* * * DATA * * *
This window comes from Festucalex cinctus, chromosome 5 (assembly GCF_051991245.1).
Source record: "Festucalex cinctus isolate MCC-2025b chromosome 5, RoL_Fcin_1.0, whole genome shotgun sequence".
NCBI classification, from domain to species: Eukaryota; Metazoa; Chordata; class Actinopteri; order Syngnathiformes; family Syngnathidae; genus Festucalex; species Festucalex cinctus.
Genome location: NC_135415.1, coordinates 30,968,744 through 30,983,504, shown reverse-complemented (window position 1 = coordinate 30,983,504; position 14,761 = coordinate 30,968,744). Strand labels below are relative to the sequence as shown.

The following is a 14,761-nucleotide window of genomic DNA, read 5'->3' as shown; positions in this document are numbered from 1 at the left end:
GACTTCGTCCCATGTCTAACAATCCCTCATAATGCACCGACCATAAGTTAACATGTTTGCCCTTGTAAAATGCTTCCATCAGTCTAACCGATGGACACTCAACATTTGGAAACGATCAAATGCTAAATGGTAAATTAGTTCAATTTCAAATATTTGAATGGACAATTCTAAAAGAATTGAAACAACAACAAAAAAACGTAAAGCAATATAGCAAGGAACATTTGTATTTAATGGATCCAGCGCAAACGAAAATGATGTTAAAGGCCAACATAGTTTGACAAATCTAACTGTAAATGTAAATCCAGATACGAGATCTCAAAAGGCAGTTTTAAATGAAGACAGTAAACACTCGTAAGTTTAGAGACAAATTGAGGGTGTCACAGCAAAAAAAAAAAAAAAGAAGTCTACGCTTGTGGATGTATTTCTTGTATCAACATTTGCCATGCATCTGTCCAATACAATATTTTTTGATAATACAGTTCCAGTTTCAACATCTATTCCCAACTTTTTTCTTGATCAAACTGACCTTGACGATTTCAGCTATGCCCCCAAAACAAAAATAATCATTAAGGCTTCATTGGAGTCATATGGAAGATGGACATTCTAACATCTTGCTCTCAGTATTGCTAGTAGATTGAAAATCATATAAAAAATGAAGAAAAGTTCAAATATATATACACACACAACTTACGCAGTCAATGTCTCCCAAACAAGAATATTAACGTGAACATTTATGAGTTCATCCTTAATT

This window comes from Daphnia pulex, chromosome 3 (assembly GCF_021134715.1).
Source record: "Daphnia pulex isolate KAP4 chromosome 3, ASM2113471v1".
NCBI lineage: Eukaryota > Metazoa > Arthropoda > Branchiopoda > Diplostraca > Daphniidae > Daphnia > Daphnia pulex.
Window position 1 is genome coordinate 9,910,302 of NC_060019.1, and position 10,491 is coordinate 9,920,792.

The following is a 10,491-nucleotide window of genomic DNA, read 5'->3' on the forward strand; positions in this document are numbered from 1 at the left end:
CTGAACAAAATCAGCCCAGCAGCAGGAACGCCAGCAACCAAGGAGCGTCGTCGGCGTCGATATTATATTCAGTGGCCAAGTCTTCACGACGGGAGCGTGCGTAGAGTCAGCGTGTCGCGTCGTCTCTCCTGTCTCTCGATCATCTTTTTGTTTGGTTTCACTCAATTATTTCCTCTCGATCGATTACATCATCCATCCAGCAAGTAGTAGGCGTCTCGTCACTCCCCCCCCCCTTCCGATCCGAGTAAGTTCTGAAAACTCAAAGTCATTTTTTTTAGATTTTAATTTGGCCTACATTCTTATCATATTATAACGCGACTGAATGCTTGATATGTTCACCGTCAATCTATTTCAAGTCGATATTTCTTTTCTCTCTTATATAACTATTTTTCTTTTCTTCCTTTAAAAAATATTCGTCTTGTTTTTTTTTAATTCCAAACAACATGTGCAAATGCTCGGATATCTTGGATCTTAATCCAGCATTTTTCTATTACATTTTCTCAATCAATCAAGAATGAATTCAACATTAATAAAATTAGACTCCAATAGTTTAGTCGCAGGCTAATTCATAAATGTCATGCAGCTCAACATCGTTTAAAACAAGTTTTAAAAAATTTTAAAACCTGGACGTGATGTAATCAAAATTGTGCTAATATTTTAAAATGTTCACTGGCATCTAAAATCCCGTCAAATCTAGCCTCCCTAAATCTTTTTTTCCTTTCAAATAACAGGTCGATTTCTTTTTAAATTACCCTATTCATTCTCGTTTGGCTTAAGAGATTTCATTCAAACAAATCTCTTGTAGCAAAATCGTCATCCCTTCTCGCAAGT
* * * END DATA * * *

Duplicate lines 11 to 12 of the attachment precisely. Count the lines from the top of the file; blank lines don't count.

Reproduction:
The following is a 10,491-nucleotide window of genomic DNA, read 5'->3' on the forward strand; positions in this document are numbered from 1 at the left end:
CTGAACAAAATCAGCCCAGCAGCAGGAACGCCAGCAACCAAGGAGCGTCGTCGGCGTCGATATTATATTCAGTGGCCAAGTCTTCACGACGGGAGCGTGCGTAGAGTCAGCGTGTCGCGTCGTCTCTCCTGTCTCTCGATCATCTTTTTGTTTGGTTTCACTCAATTATTTCCTCTCGATCGATTACATCATCCATCCAGCAAGTAGTAGGCGTCTCGTCACTCCCCCCCCCCTTCCGATCCGAGTAAGTTCTGAAAACTCAAAGTCATTTTTTTTAGATTTTAATTTGGCCTACATTCTTATCATATTATAACGCGACTGAATGCTTGATATGTTCACCGTCAATCTATTTCAAGTCGATATTTCTTTTCTCTCTTATATAACTATTTTTCTTTTCTTCCTTTAAAAAATATTCGTCTTGTTTTTTTTTAATTCCAAACAACATGTGCAAATGCTCGGATATCTTGGATCTTAATCCAGCATTTTTCTATTACATTTTCTCAATCAATCAAGAATGAATTCAACATTAATAAAATTAGACTCCAATAGTTTAGTCGCAGGCTAATTCATAAATGTCATGCAGCTCAACATCGTTTAAAACAAGTTTTAAAAAATTTTAAAACCTGGACGTGATGTAATCAAAATTGTGCTAATATTTTAAAATGTTCACTGGCATCTAAAATCCCGTCAAATCTAGCCTCCCTAAATCTTTTTTTCCTTTCAAATAACAGGTCGATTTCTTTTTAAATTACCCTATTCATTCTCGTTTGGCTTAAGAGATTTCATTCAAACAAATCTCTTGTAGCAAAATCGTCATCCCTTCTCGCAAGT